Queen of Me Linh
The Tr?ng sisters ride elephants into battle in this ?ông H? style painting.
|Vietnamese||Hai Bà Tr?ng|
|Literal meaning||Two ladies Tr?ng|
|Common languages||Old Chinese|
o Collapse of Western Han Dynasty
o Governor of Jiaozhi murdered Tr?ng Tr?c's husband
o Eastern Han dynasty reconquer Vietnam
|Today part of|| Vietnam|
The Tr?ng sisters (Vietnamese: Hai Bà Tr?ng, literally "Two Ladies [named] Tr?ng", c. AD 12 - c. AD 43) were Vietnamese military leaders who ruled for three years after rebelling in AD 40 against the first Chinese domination of Vietnam. They are regarded as national heroines of Vietnam. Their names were Tr?ng Tr?c (??) and Tr?ng Nh? (??).
The sisters were born in Giao Chi, in rural Northern Vietnam, a commandery of the Han dynasty (and in modern Northern Vietnam). The dates of their births are unknown, but Tr?ng Tr?c was older than Tr?ng Nh?. The exact dates of their deaths are also unknown but both died around AD 43 after a battle against an army led by Ma Yuan.
The Tr?ng sisters were highly educated under the watchful eyes of their father; they excelled in both literature and martial arts. Both were in line to inherit their father's land and titles.
The former Qin commander Zhao Tuo (Vietnamese: Tri?u ?à) conquered Âu L?c, renamed the country Nanyue (Nam Vi?t) and established the Tri?u dynasty.Emperor Wu of Han dispatched soldiers against Nanyue and the kingdom was annexed in 111 BC during the ensuing Han-Nanyue War. Nine commanderies were established to administer the region, three of which are located in modern-day northern Vietnam. Revolts against the Han began in AD 40 led by the Tr?ng sisters.
The primary historical source for the sisters is the 5th century Book of the Later Han compiled by historian Fan Ye, which covers the history of the Han Dynasty from 6 to AD 189. The secondary source, but the primary popular source, is the i Vi?t s? ký toàn th? (Complete Annals of Dai Viet) compiled by Ngô S? Liên under the order of the Emperor Lê Thánh Tông and finished in 1479.
The Chinese traditional historical accounts on the Tr?ng sisters are remarkably brief. They are found in two different chapters of the Book of the Later Han, the history for the Eastern Han Dynasty, against which the Tr?ng sisters had carried out their uprising.
Chapter eighty-six of the Book of the Later Han, entitled Biographies of the Southern and the Southwestern Barbarians,[Note 1] has this short description:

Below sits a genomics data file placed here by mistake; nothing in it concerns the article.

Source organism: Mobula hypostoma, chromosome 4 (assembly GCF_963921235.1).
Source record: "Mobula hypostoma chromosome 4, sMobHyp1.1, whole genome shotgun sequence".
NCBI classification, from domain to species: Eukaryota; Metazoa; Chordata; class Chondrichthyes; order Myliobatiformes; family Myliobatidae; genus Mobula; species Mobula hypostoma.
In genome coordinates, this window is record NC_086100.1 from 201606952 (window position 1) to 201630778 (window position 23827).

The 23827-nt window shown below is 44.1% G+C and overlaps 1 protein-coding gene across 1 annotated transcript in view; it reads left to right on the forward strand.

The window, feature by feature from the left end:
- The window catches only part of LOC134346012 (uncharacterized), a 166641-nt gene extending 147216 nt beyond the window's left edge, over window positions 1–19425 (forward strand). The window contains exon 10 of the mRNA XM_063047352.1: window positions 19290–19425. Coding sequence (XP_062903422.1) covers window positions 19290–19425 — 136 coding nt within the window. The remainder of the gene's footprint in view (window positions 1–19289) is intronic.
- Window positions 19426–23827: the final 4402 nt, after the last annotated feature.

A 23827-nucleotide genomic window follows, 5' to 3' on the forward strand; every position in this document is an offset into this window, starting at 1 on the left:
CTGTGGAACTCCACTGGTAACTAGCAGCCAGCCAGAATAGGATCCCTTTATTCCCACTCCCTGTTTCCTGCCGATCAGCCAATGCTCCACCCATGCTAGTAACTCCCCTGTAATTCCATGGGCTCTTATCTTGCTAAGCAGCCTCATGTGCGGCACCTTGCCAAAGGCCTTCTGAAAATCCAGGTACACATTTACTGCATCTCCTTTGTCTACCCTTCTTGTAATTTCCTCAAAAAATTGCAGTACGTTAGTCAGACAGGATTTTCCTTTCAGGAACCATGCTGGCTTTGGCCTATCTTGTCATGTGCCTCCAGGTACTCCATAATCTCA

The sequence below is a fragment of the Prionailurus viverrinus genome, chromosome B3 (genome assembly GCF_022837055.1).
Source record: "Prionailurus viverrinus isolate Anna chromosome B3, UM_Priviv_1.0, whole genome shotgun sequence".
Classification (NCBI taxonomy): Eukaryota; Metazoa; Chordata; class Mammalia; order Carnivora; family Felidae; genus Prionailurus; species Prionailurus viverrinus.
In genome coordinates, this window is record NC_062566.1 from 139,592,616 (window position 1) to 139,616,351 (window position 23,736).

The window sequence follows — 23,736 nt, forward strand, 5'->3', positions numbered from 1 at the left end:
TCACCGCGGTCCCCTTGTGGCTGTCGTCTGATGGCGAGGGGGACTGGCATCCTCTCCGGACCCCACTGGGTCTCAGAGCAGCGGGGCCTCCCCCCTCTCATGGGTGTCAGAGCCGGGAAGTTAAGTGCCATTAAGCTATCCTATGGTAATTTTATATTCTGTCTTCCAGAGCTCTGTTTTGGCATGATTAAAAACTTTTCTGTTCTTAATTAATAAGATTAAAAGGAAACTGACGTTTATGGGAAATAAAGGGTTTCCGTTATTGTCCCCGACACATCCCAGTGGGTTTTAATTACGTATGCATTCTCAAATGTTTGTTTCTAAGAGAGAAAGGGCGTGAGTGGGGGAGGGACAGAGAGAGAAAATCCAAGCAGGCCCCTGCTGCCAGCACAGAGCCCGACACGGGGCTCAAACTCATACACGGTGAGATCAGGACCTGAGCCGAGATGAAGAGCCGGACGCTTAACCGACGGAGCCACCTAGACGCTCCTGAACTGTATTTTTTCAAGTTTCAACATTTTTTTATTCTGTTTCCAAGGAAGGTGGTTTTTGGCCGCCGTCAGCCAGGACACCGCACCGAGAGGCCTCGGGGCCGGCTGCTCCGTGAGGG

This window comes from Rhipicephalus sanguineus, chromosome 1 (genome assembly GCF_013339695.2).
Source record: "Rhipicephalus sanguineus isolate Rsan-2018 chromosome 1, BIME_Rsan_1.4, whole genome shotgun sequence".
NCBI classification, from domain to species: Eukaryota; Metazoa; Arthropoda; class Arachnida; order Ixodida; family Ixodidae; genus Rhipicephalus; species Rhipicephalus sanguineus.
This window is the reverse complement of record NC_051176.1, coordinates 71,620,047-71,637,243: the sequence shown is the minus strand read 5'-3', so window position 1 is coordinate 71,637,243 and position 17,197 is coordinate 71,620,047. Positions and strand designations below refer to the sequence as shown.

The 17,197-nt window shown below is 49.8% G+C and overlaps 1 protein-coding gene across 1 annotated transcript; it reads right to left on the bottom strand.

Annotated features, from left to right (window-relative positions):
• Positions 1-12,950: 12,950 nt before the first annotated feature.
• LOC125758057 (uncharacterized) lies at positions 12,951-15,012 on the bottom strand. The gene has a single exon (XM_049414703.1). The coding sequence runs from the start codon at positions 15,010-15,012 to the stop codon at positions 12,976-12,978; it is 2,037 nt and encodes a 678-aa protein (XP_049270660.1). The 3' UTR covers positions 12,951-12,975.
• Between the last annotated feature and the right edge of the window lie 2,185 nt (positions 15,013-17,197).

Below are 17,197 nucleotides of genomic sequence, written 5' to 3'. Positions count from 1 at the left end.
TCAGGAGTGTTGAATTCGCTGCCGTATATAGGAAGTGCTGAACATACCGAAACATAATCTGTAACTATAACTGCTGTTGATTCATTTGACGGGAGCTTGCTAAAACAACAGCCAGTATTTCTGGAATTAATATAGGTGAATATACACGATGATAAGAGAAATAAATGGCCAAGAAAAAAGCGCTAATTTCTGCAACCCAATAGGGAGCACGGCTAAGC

In the 16th year of Jianwu , Jiaozhi (Giao Ch?) [modern northern Vietnam and extreme western Guangdong and western Guangxi] women Zh?ng Cè (Tr?ng Tr?c) and Zh?ng Èr (Tr?ng Nh?) rebelled and attacked the commandery capital. Zh?ng Cè was the daughter of the sheriff of Mê Linh (??; Miling) County, and she married a man named Shi Suo (Thi Sách; ) from ....(Chu Diên) [Note 2] She was a ferocious warrior. Su Ding (), the grand administrator of Jiaozhi Commandery, curbed her with laws. Cè became angry and rebelled. The barbarian towns of Jiuzhen (C?u Chân), Rinan (Nh?t Nam), and Hepu (H?p Ph?) Commanderies all joined her, and she captured sixty five cities and claimed to be queen. The governors of Jiaozhi Province and the commanderies could only defend themselves. Emperor Guangwu therefore ordered the Changsha, Hepu, and Jiaozhi Commanderies to prepare wagons and boats, to repair the roads and bridges, to open the mountain passes, and to save food supplies. In the 18th year 42, he sent Ma Yuan the General Fubo and Duan Zhi () the General Lochuan to lead ten odd thousands of men from Changsha, Guiyang, Linling, and Cangwu Commanderies against them. In the summer of the next year 43, Ma recaptured Jiaozhi and killed Zh?ng Cè, Zh?ng Èr, and others in battle, and the rest scattered. He also attacked Du Yang (), a rebel of the Jiuzhen Commandery, and Du surrendered and was moved, along with some 300 of his followers to Lingling Commandery. The border regions were thus pacified.
Chapter twenty-four, the biographies of Ma and some of his notable male descendants, had a parallel description that also added that Ma was able to impress the locals by creating irrigation networks to help the people and also by simplifying and clarifying the Han laws, and was able to get the people to follow Han's laws.